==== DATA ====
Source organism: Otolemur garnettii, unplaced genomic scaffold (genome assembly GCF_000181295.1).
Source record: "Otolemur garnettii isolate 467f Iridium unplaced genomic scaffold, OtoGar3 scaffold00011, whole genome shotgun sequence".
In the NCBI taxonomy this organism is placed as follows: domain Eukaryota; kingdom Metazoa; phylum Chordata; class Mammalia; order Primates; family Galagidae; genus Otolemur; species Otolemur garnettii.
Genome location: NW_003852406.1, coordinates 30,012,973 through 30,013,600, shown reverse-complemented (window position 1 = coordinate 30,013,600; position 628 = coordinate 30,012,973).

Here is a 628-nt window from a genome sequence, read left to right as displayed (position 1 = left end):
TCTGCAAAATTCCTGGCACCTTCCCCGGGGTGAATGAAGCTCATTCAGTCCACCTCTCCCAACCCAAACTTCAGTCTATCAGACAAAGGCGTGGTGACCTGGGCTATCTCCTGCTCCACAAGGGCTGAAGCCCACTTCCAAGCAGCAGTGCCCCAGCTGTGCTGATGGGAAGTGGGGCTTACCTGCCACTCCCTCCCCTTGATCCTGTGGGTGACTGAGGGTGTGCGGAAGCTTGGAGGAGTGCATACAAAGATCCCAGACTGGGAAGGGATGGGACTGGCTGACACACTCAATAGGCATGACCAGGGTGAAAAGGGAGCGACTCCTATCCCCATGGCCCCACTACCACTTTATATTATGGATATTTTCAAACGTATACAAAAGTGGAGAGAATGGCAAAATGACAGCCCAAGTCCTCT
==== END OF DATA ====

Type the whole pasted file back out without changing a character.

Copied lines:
Source organism: Otolemur garnettii, unplaced genomic scaffold (genome assembly GCF_000181295.1).
Source record: "Otolemur garnettii isolate 467f Iridium unplaced genomic scaffold, OtoGar3 scaffold00011, whole genome shotgun sequence".
In the NCBI taxonomy this organism is placed as follows: domain Eukaryota; kingdom Metazoa; phylum Chordata; class Mammalia; order Primates; family Galagidae; genus Otolemur; species Otolemur garnettii.
Genome location: NW_003852406.1, coordinates 30,012,973 through 30,013,600, shown reverse-complemented (window position 1 = coordinate 30,013,600; position 628 = coordinate 30,012,973).

Here is a 628-nt window from a genome sequence, read left to right as displayed (position 1 = left end):
TCTGCAAAATTCCTGGCACCTTCCCCGGGGTGAATGAAGCTCATTCAGTCCACCTCTCCCAACCCAAACTTCAGTCTATCAGACAAAGGCGTGGTGACCTGGGCTATCTCCTGCTCCACAAGGGCTGAAGCCCACTTCCAAGCAGCAGTGCCCCAGCTGTGCTGATGGGAAGTGGGGCTTACCTGCCACTCCCTCCCCTTGATCCTGTGGGTGACTGAGGGTGTGCGGAAGCTTGGAGGAGTGCATACAAAGATCCCAGACTGGGAAGGGATGGGACTGGCTGACACACTCAATAGGCATGACCAGGGTGAAAAGGGAGCGACTCCTATCCCCATGGCCCCACTACCACTTTATATTATGGATATTTTCAAACGTATACAAAAGTGGAGAGAATGGCAAAATGACAGCCCAAGTCCTCT